Marine Staff Sgt. Eric Alva (Ret.) was the first American wounded in the war in Iraq when, on March 21, 2003, while traveling to Basra, he stepped on a land mine. In 2006, Sgt. Alva began working with the Human Rights Campaign, the “largest” LGBT Rights organization, to speak out against the military’s now (but likely temporarily) halted “don’t ask, don’t tell” policy (DADT). He now tours nationally for the organization and continues to lecture about DADT.
On Friday, October 15, 2010, just days after a Federal Judge ordered an injunction against enforcement of the unconstitutional policy, the Gay and Lesbian Association of San Antonio College hosted a lecture by Sgt. Alva as part of their Coming Out Week events.
Sgt. Alva began his lecture by discussing his tenure in the military and its abrupt and tragic end, with the triggering of the land mine. He went on to explain that, after his medical discharge, he contacted the HRC to find out how he can work with them to educate and inspire a repeal of DADT. Not only did his lecture included his personal experiences working toward a repeal, but he also used the opportunity to address the division within the LGBT community, stating that he never refers to us as a “community,” but instead prefers to refer to us as a “populace” because of our varied lifestyles, opinions, culture, etc.
It is very likely that the Department of Justice will appeal the lower court’s decision to the 9th circuit in an effort to halt a judicial repeal of the policy. If such appeal is perfected, it means that the Obama Administration is attempting to keep the policy in place, rather than repeal it as has been stated by Obama to be his goal. You can read more about that issue, here, including discussion of other cases which were not appealed by the justice department.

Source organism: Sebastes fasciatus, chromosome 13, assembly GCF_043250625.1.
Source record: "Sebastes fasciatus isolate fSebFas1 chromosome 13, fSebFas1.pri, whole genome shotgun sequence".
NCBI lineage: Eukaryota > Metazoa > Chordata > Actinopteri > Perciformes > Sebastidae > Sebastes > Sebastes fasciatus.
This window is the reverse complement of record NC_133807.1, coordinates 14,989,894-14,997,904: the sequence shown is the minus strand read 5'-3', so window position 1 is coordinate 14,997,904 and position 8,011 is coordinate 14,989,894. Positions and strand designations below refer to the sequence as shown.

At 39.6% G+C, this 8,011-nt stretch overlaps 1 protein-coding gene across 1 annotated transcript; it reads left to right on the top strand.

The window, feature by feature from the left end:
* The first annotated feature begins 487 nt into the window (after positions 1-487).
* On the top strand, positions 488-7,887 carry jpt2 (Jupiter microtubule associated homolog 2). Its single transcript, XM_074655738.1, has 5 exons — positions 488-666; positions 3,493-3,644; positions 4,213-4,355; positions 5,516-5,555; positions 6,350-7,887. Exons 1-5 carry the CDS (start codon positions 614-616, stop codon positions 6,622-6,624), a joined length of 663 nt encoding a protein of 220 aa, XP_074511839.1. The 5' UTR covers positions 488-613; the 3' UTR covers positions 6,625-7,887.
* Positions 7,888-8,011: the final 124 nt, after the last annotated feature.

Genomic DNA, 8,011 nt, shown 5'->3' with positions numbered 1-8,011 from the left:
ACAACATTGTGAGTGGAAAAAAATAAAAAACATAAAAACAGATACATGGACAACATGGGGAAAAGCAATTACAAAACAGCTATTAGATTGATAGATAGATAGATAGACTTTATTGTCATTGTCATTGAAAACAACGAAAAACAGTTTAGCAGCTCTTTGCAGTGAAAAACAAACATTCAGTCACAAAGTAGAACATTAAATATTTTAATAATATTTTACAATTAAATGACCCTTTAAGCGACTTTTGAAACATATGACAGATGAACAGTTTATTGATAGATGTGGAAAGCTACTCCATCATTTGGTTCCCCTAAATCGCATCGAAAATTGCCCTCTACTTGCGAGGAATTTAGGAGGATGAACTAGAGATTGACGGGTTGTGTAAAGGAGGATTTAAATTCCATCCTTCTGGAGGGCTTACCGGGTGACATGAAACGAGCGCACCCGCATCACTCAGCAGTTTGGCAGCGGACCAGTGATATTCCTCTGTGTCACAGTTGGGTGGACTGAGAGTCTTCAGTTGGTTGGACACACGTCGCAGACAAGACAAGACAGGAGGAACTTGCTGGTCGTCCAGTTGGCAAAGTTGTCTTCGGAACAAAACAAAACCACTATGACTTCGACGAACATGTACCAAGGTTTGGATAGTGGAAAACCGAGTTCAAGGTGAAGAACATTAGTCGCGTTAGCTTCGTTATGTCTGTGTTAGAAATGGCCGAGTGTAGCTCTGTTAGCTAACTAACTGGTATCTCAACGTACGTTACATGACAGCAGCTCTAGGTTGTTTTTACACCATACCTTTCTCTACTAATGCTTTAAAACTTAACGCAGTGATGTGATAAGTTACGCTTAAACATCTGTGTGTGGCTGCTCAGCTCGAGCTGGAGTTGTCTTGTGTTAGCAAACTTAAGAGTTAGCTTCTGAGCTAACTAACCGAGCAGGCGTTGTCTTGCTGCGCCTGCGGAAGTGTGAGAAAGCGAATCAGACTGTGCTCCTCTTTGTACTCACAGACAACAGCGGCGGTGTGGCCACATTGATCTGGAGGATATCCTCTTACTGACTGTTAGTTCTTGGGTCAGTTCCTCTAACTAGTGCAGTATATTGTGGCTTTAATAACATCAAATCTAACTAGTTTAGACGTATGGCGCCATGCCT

Sgt. Alva, in addressing the recent injunction, Obama’s appeal of the decision and the fact that Obama has continued to refuse to sign an executive order ending the policy, stated, “I do not want Obama to sign an executive order, ending don’t ask, don’t tell.” He went on to explain that, if the president chose to end the policy it would put an end to the discussions; discussions he believes are important in light of the recent and highly publicized LGBT youth suicides.
DADT has been the policy of the United States Military for approximately 17 years. Prior to implementation of the policy, the military’s policy was simply, you can’t serve if you’re gay.
- “Justice Dept Asks for Stay of Injunction on DADT, Declares Intent to Appeal” and related posts (boxturtlebulletin.com)
- Where things stand with DADT (washingtonmonthly.com)
- Aaron Belkin: Mr. President: Please Let DADT Die (huffingtonpost.com)
- “Obama DoJ asks judge to set aside DADT moratorium — and the Professional Left is again supposed to eat it” and related posts (downwithtyranny.blogspot.com)
- Judge Issues DADT Injunction [Dispatches from the Culture Wars] (scienceblogs.com)